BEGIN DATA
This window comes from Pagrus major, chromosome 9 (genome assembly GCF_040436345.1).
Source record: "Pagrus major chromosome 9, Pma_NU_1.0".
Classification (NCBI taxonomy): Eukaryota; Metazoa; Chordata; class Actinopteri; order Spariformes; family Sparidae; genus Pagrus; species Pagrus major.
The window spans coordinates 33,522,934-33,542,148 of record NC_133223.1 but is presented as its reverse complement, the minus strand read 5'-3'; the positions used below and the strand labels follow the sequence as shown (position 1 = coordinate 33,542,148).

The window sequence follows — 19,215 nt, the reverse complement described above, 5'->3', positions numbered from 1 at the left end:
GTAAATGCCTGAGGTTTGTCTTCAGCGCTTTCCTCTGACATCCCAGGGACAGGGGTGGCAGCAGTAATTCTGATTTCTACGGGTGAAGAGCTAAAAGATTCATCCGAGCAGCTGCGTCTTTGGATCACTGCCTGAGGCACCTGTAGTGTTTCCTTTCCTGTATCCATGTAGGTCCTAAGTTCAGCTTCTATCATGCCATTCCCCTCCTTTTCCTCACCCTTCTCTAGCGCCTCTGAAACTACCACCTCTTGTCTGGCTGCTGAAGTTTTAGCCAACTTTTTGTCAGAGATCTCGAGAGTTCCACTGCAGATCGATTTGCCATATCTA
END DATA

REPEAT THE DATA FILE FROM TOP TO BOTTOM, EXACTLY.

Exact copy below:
This window comes from Pagrus major, chromosome 9 (genome assembly GCF_040436345.1).
Source record: "Pagrus major chromosome 9, Pma_NU_1.0".
Classification (NCBI taxonomy): Eukaryota; Metazoa; Chordata; class Actinopteri; order Spariformes; family Sparidae; genus Pagrus; species Pagrus major.
The window spans coordinates 33,522,934-33,542,148 of record NC_133223.1 but is presented as its reverse complement, the minus strand read 5'-3'; the positions used below and the strand labels follow the sequence as shown (position 1 = coordinate 33,542,148).

The window sequence follows — 19,215 nt, the reverse complement described above, 5'->3', positions numbered from 1 at the left end:
GTAAATGCCTGAGGTTTGTCTTCAGCGCTTTCCTCTGACATCCCAGGGACAGGGGTGGCAGCAGTAATTCTGATTTCTACGGGTGAAGAGCTAAAAGATTCATCCGAGCAGCTGCGTCTTTGGATCACTGCCTGAGGCACCTGTAGTGTTTCCTTTCCTGTATCCATGTAGGTCCTAAGTTCAGCTTCTATCATGCCATTCCCCTCCTTTTCCTCACCCTTCTCTAGCGCCTCTGAAACTACCACCTCTTGTCTGGCTGCTGAAGTTTTAGCCAACTTTTTGTCAGAGATCTCGAGAGTTCCACTGCAGATCGATTTGCCATATCTA